Tackling New Zealand’s greenhouse gas emissions is a team effort – everyone has a part to play. Households, businesses and government must find ways to reduce emissions so we can help fight climate change.
In Aotearoa, our top source of CO2 emissions is transport, which contributes around 38% of gross carbon dioxide emissions. There’s a lot of action being taken to reduce this number, not only with EVs, but also a hydrogen refuelling system for long-haul freight and other innovative transport solutions.
But how much is being done to address our second-largest source of CO2 emissions? Manufacturing industries are responsible for 19.1% of gross carbon dioxide emissions, and the sector can be difficult to decarbonise. Industrial processing is one area where hydrogen can be the ideal solution.
Green hydrogen can transform hard-to-decarbonise industries
‘Process heat’ is often used in manufacturing. It is typically steam, hot water or hot gasses, produced in an industrial setting and used for heating and processing materials. Process heat alone contributes 8% of our gross emissions, and at least half of process heat is created using fossil fuels like natural gas or coal.
It is difficult or impossible to decarbonise process heat through electricity alone. Hydrogen can provide high-grade heat at over 400oC, a great solution for applications like cement manufacturing, glassmaking and aluminium smelting.
Steelmaking is another carbon-intensive industry that relies on fossil fuels for its process heat. Hydrogen could be a cost-effective and energy-dense replacement for fossil fuels in the steel industry, with the potential to cut its emissions by 20% by 2030, according to a McKinsey report.
There is “strong potential” for green hydrogen to reduce emissions in the methanol and ammonia production industries in New Zealand, say the authors of MBIE’s recent Gas Transition Plan Issues Paper. Green hydrogen is already in production here, they add, and it looks to be an economically viable option for decarbonising these processes.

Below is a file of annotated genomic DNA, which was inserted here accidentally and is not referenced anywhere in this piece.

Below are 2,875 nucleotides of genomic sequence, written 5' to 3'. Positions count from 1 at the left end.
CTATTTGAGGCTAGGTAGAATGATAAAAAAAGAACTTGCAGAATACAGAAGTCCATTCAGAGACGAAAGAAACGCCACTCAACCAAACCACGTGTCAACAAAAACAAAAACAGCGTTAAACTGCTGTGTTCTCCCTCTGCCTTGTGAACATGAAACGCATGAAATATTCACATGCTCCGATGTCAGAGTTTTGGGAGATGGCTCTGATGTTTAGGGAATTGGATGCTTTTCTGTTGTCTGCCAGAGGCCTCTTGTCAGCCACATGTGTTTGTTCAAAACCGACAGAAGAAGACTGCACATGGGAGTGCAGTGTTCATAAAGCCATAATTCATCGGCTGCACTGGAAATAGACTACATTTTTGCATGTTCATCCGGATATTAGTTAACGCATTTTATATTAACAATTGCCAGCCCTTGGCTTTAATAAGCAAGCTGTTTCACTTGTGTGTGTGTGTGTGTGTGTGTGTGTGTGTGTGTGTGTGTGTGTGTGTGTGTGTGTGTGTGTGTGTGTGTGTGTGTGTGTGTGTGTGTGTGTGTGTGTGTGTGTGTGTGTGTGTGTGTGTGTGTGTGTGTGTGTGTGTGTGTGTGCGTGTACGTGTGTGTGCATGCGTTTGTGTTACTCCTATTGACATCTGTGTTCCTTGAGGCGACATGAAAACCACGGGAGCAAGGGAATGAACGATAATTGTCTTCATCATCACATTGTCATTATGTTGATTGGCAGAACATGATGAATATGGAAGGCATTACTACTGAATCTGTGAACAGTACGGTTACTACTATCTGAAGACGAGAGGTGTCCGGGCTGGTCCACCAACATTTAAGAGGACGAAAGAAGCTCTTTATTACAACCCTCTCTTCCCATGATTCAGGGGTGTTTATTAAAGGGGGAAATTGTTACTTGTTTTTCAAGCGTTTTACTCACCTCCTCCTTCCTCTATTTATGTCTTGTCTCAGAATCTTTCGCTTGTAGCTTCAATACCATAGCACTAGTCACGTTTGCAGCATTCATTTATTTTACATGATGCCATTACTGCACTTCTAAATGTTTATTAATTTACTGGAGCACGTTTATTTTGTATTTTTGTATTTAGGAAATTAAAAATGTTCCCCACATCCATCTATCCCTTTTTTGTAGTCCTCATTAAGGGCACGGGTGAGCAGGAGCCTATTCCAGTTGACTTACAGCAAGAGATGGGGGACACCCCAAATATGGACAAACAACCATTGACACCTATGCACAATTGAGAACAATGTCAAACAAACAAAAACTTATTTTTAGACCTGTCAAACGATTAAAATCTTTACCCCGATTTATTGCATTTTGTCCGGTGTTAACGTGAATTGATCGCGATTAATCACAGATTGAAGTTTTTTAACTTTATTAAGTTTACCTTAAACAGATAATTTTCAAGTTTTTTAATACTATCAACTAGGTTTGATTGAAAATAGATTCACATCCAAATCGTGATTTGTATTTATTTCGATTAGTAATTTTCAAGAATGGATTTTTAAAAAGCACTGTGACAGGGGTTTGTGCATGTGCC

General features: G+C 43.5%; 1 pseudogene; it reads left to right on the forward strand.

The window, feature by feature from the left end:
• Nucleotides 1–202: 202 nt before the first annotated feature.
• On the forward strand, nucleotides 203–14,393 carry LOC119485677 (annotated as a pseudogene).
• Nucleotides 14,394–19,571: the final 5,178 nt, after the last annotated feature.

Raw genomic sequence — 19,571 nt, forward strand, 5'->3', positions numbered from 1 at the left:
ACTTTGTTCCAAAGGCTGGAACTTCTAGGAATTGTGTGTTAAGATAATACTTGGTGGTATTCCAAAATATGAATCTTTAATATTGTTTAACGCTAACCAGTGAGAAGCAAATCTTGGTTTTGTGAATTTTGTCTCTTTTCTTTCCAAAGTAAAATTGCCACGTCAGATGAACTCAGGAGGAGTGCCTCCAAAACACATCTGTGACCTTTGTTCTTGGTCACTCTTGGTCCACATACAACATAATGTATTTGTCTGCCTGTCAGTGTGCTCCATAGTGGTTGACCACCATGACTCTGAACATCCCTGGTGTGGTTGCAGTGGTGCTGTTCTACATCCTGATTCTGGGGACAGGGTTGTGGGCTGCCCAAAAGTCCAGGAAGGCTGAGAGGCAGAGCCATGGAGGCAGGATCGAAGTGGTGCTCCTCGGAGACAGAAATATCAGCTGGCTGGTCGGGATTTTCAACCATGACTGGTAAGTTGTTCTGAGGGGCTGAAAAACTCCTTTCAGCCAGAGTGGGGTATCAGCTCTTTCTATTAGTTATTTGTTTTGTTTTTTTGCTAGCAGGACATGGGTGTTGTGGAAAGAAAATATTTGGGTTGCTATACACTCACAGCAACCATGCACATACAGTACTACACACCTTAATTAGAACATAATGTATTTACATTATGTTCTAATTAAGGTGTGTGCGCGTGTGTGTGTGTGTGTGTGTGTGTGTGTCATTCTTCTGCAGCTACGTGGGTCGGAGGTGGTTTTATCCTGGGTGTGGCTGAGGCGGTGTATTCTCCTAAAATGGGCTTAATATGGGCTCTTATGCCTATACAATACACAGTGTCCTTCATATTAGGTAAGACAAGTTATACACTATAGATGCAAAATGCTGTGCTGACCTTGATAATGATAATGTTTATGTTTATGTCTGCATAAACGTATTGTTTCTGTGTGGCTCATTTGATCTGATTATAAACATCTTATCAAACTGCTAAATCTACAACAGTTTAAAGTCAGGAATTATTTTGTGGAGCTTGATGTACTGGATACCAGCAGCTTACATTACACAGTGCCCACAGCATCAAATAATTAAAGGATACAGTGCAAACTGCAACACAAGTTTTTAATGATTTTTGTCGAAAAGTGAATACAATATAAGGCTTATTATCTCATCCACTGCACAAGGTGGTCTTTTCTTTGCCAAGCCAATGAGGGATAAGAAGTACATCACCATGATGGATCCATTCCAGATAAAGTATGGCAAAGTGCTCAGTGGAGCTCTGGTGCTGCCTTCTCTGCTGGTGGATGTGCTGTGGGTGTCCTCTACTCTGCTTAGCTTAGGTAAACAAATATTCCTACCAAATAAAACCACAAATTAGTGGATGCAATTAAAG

A team of researchers at Victoria University is working on hydrogen-ironmaking technology to decarbonise our steel- and ironmaking industries. Dr Chris Bumby and his team have built a fluidised-bed reactor, which uses New Zealand iron sand and hydrogen gas at temperatures up to 1000oC. This can produce high-purity green iron.
Green hydrogen will soon be a trillion-dollar market
Green hydrogen is forecast to be cost competitive within a decade, supporting around two million jobs each year, globally, between 2030 and 2050, according to a recent Deloitte report. By 2050, the global market could be worth US$1.4 trillion per year, but it will take considerable investment and global government cooperation to achieve the level of production required.
That green hydrogen could deliver 85 gigatons in reduced CO2 emissions, and help the world reach its climate change targets. It will take 360 million tonnes of green hydrogen each year, according to the International Energy Agency. It will take a global effort to produce all that hydrogen, but some enormous projects are already underway.
There are more than 1,000 projects, worth around $320 billion in direct investment, and around half are focused on large-scale industrial applications, according to the Hydrogen Council. That includes several projects in Aotearoa, including our hydrogen refuelling station network in construction, thanks to Hiringa. Once operational, the Kiwi network will add to the more than 1,000 hydrogen refuelling stations worldwide; growth is at 50% year-on-year.
Photo credit: Hiringa team and hydrogen refueling station
Clarus is part of the hydrogen decarbonisation journey
At Clarus, we’re part of the push toward hydrogen to decarbonise heavy industry and long-distance transport. We’ve already completed our hydrogen feasibility pipeline study, an agreement with Hiringa Energy to provide pipeline infrastructure for its Hydrogen refuelling stations.
We’re also looking at hydrogen storage options, and we’re working on supplying 100% hydrogen in the gas pipeline by 2050. All these efforts will help decarbonise industrial applications in Aotearoa and reduce greenhouse gas emissions across the economy.
For more on how we’re moving toward decarbonisation, visit Gasischanging.co.nz.